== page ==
Childhood abuse and deprivation are associated with distinct sex-dependent differences in brain morphology
until further notice
Number of pages
SourceNeuropsychopharmacology, 41, 7, (2016), pp. 1716-1723
Article / Letter to editor
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PI Group Affective Neuroscience
PI Group MR Techniques in Brain Function
Donders Centre for Neuroscience
PI Group Memory & Emotion
Subject130 000 Cognitive Neurology & Memory; 150 000 MR Techniques in Brain Function; Radboudumc 13: Stress-related disorders DCMN: Donders Center for Medical Neuroscience; Radboudumc 7: Neurodevelopmental disorders DCMN: Donders Center for Medical Neuroscience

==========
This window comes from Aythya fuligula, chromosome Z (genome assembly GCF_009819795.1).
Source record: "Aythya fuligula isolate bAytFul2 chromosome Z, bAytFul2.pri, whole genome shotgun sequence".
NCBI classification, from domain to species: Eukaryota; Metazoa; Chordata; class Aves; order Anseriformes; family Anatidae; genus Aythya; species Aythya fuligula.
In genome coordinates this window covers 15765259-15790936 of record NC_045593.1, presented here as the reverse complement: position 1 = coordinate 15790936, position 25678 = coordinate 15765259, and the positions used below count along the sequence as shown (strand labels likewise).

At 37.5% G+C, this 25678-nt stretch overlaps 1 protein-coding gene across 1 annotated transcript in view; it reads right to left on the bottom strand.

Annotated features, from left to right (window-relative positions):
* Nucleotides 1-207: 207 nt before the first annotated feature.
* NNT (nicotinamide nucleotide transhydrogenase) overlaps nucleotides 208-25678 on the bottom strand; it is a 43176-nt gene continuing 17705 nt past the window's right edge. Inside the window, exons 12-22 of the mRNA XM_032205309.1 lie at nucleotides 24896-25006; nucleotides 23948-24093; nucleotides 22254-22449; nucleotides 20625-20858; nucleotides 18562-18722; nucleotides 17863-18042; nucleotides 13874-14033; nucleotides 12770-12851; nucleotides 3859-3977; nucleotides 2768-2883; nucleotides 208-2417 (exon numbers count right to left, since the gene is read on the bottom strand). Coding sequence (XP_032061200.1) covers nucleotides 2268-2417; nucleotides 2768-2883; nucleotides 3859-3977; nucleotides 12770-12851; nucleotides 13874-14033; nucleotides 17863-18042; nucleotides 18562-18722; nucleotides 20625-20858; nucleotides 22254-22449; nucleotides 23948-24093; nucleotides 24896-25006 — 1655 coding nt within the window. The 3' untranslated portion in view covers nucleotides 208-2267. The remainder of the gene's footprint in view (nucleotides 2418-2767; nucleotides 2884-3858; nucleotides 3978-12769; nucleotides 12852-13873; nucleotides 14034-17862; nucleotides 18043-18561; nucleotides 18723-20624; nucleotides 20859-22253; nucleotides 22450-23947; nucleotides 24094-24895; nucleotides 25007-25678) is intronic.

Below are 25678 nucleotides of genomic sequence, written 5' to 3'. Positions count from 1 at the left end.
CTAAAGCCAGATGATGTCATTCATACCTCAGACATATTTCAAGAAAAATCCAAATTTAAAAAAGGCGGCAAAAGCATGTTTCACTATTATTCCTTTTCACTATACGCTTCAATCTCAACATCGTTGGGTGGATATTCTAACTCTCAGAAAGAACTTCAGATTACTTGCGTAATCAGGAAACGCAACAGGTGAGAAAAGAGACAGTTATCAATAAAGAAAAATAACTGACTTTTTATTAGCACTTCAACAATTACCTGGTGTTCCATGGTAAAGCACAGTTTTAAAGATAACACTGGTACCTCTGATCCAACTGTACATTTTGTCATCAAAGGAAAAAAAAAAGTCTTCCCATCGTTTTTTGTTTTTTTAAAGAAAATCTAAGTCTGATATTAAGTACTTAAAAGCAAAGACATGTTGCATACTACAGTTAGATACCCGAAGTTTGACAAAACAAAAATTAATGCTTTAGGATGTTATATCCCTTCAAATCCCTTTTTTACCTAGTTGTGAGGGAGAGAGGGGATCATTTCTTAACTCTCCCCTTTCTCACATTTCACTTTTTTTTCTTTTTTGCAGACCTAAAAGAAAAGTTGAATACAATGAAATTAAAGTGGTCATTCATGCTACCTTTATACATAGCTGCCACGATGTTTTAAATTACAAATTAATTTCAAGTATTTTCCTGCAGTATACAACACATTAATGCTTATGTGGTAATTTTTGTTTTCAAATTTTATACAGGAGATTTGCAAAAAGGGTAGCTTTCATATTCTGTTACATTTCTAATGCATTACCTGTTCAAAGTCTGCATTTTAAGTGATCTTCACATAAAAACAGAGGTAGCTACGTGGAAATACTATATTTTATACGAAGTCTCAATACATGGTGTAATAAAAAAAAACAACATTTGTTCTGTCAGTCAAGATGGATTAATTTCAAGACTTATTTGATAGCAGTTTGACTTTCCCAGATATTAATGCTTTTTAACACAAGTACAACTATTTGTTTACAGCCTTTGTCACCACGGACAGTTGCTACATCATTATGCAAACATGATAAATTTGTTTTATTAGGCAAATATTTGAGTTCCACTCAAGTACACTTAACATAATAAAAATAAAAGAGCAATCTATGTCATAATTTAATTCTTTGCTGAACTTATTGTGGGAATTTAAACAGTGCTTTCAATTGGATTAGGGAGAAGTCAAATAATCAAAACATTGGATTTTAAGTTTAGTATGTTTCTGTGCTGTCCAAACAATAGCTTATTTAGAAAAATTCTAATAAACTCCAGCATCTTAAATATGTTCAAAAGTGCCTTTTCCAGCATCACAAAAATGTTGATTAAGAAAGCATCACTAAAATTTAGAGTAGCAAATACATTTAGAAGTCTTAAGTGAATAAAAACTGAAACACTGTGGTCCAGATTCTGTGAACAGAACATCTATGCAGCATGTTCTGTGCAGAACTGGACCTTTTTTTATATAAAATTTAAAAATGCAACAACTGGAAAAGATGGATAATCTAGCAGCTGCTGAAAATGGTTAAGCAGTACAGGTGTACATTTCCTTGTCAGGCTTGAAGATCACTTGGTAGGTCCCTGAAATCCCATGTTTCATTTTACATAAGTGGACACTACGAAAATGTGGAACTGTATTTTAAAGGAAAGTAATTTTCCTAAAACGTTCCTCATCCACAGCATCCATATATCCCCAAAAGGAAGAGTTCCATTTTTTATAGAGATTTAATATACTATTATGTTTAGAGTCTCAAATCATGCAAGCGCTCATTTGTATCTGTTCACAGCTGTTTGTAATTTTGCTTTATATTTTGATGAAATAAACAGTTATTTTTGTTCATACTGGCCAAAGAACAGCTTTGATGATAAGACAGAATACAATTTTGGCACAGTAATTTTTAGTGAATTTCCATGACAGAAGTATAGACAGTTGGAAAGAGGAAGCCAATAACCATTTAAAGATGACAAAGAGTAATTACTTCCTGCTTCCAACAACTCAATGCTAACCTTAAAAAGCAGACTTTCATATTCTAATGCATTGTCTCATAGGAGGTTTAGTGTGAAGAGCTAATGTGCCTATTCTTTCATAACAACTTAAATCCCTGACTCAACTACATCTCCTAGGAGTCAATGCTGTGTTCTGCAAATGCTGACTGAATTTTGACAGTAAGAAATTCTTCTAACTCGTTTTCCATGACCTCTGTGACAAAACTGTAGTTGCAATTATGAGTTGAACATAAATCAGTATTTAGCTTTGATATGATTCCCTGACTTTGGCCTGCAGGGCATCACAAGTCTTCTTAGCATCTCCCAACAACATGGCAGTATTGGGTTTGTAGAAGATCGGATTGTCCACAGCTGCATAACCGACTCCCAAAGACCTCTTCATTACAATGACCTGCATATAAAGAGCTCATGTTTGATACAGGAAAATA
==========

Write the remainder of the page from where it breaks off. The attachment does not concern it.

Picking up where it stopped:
Childhood adversity (CA) has been associated with long-term structural brain alterations and an increased risk for psychiatric disorders. Evidence is emerging that subtypes of CA, varying in the dimensions of threat and deprivation, lead to distinct neural and behavioral outcomes. However, these specific associations have yet to be established without potential confounders such as psychopathology. Moreover, differences in neural development and psychopathology necessitate the exploration of sexual dimorphism. Young healthy adult subjects were selected based on history of CA from a large database to assess gray matter (GM) differences associated with specific subtypes of adversity. We compared voxel-based morphometry data of subjects reporting specific childhood exposure to abuse (n=127) or deprivation (n=126) and a similar sized group of controls (n=129) without reported CA. Subjects were matched on age, gender, and educational level. Differences between CA subtypes were found in the fusiform gyrus and middle occipital gyrus, where subjects with a history of deprivation showed reduced GM compared with subjects with a history of abuse. An interaction between sex and CA subtype was found. Women showed less GM in the visual posterior precuneal region after both subtypes of CA than controls. Men had less GM in the postcentral gyrus after childhood deprivation compared with abuse. Our results suggest that even in a healthy population, CA subtypes are related to specific alterations in brain structure, which are modulated by sex. These findings may help understand neurodevelopmental consequences related to CA.
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